Mitt Romney wins Wisconsin, Maryland and D.C. primaries

Rachel Rose Hartman
The Ticket

Following expected primary victories over Rick Santorum in Maryland and D.C. Tuesday night, Mitt Romney won the biggest prize of the evening in Wisconsin, earning a significant number of delegates and bolstering his frontrunner status.

Romney's victory speech before a rally in Milwaukee, Wisc., had the tone of a general election address: he focused on attacking President Barack Obama on high gas prices, Obamacare, and the economy.

"President Obama thinks he's doing a good job," Romney told the audience. "He actually thinks he's doing an historically great job, like Abraham Lincoln and LBJ and FDR. And no, he did not say that on Saturday Night Live."

Romney said Obama's lack of leadership has made the economic crisis worse and positioned himself as a symbol of hope amid the turmoil.

"The dreamers can dream a little bigger, the help wanted signs can be dusted off, and we can start again," Romney said.

He made no direct mention of his closest opponent in the race for the nomination, Rick Santorum.

Heading into Tuesday's primary, Romney had 572 delegates--half of the 1,144 necessary to secure the nomination. Santorum had 273 delegates, Newt Gingrich had 135, and Ron Paul had 50, according to the Associated Press.

Together, Maryland and the District have 53 delegates up for grabs (Santorum did not appear on D.C.'s ballot). But Wisconsin--which will award 42 delegates--was the night's major wild card.

The Badger state's significance goes beyond the delegate race: Wisconsin is a swing state that will factor heavily in the 2012 general election. If Santorum had been able to best current delegate frontrunner Romney there, it would have significantly boosted Santorum's campaign.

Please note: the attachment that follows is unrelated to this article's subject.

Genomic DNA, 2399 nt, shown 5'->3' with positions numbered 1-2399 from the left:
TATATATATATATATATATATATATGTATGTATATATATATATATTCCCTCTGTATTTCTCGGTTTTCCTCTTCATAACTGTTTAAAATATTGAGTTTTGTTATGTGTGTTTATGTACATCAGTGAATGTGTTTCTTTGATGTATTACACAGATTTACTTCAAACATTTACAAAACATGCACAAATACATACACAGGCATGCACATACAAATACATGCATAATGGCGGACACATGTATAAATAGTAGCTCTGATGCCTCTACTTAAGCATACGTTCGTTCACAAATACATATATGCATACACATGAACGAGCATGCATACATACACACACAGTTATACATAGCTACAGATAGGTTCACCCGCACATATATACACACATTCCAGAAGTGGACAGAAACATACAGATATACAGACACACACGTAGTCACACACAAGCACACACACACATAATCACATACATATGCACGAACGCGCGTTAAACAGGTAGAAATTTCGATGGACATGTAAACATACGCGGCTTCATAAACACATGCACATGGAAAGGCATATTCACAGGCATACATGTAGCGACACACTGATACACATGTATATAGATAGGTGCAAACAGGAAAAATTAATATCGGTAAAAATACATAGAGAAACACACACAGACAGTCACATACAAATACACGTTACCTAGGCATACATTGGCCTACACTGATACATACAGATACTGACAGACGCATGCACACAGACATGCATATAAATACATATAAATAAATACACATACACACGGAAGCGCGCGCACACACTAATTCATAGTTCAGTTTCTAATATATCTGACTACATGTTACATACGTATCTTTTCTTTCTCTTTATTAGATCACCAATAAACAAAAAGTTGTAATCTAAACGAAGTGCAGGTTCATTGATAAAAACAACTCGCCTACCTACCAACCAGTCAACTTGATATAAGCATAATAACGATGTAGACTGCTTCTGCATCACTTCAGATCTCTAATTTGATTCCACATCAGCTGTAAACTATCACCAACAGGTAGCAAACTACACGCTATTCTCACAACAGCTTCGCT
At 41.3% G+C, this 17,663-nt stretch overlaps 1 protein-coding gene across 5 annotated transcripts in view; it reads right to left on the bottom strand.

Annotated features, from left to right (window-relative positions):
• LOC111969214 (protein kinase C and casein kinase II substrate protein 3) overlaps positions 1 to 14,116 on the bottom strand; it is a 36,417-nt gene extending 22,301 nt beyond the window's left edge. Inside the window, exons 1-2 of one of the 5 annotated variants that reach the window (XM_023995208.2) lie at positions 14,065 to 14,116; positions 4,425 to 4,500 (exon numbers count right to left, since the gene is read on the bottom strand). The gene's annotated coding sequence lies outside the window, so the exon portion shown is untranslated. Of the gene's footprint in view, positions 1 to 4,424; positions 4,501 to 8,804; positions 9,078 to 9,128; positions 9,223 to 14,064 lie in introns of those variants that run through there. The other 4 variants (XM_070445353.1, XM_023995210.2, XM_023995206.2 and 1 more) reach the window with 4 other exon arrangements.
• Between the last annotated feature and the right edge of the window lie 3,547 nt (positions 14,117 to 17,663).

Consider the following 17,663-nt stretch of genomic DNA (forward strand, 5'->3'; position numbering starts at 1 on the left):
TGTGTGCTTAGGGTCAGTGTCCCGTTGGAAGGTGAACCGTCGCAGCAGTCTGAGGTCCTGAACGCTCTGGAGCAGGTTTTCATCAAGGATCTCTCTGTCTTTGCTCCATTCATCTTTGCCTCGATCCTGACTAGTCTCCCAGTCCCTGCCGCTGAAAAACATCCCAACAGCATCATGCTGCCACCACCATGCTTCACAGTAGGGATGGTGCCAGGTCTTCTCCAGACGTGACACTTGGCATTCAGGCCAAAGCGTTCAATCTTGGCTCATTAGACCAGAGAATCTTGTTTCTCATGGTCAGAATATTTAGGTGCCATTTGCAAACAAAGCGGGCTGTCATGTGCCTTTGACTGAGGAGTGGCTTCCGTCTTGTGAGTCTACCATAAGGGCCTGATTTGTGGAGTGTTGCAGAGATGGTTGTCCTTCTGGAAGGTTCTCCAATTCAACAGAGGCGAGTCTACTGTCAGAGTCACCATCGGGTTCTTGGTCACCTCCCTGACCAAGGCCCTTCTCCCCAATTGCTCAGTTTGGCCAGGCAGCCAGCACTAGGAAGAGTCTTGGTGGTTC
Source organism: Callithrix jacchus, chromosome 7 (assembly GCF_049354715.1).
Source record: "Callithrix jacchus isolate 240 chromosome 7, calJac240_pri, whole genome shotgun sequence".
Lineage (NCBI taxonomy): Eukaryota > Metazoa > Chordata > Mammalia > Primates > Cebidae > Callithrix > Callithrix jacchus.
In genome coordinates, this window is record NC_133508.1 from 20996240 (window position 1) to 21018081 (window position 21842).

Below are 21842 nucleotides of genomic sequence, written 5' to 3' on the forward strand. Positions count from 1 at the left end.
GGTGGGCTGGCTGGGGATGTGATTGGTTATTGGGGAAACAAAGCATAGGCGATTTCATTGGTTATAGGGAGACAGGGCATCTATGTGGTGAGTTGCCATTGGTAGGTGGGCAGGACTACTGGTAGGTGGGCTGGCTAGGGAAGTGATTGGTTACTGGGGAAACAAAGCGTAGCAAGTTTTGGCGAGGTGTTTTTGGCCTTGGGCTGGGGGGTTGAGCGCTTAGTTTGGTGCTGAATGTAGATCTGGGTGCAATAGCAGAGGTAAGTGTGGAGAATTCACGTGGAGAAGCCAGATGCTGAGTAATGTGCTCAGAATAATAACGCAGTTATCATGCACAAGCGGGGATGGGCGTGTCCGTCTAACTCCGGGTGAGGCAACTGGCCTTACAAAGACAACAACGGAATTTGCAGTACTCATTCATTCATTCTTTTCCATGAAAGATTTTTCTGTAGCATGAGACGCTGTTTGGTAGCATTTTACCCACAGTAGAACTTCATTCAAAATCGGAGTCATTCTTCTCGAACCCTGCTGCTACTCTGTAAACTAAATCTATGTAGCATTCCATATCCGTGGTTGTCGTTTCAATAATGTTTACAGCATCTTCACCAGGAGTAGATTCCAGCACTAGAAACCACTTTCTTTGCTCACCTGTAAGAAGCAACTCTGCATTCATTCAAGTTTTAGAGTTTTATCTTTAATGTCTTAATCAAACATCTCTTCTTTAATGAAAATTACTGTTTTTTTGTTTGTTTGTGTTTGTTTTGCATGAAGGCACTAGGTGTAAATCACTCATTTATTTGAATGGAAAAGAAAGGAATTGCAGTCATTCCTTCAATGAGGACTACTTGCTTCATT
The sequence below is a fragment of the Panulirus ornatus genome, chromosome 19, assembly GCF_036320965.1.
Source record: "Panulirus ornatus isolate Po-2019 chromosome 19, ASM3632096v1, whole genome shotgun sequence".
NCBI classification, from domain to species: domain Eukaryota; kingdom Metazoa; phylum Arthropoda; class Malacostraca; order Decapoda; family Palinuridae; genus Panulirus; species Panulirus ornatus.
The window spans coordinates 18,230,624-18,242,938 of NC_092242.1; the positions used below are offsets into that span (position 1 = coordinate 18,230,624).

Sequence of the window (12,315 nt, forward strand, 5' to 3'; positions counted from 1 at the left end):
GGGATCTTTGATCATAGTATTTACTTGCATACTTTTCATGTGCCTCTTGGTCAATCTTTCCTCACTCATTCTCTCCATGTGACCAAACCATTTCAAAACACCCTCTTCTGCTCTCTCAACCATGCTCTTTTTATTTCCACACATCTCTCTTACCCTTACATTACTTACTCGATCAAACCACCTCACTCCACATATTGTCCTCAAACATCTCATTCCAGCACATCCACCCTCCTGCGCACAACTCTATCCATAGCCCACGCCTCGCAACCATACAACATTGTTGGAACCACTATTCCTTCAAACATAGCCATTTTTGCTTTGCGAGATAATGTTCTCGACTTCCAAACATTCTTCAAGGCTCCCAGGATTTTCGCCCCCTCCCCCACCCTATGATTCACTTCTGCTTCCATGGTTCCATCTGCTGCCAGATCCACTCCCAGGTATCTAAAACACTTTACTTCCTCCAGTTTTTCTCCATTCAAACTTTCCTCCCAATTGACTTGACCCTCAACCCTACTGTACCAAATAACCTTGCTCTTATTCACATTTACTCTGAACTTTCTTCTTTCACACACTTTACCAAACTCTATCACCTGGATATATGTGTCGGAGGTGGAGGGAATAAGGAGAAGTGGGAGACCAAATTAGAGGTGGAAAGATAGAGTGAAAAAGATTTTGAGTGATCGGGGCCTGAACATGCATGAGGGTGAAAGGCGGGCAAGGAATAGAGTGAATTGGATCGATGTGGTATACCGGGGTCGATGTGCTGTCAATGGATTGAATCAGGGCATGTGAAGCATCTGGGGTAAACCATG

Prior to Tuesday, Santorum had pledged to remain in the race regardless of the outcome in Wisconsin. (He spent Tuesday evening in Pennsylvania--his home state, which will hold its primary April 24.)

Speaking from a primary results watching rally in Mars, Penn., Santorum reiterated his commitment to the campaign. "We have now reached the point where it's half time," Santorum said, noting that half the total delegates at stake have been awarded. "And who's ready to charge out of the locker room in Pennsylvania for the second half?!" he asked as the audience cheered.

Santorum presented himself as the unwavering conservative in the race, again taking jabs at Romney for shifting stances. We need "someone whose views are forged in steel, not on an Etch A Sketch," Santorum said.

He also said that Texas' May 29 primary, where 155 delegates are at stake, is a part of his delegate strategy.

Santorum remains significantly behind Romney in delegates, and is not favored in the remaining April contests, save perhaps in his home state of Pennsylvania. Meanwhile, the party establishment has been ramping up pressure on Santorum to bow out.

In recent weeks, former President George H. W. Bush, former Florida Gov. Jeb Bush, Florida Sen. Marco Rubio, House Majority Whip Kevin McCarthy, Utah Sen. Mike Lee and Al Cardenas, chairman of the American Conservative Union all endorsed Romney. Many expressed a desire for the party to unite behind a candidate.

Leading up to Tuesday, Romney secured high-profile endorsements in Wisconsin from House Budget Chairman Rep. Paul Ryan and Sen. Ron Johnson.

The Romney campaign on Tuesday confirmed a Wall Street Journal report that it has formed a joint fundraising committee with the Republican National Committee for the general election. The move suggests Republicans are rallying around Romney even though the party extended the invitation to form a joint committee to all the GOP candidates running. Romney is the only candidate reported to have accepted.

The joint committee bumps the donation limit from $5,000 per donor for the primary and general combined to $75,000 via various related committees.

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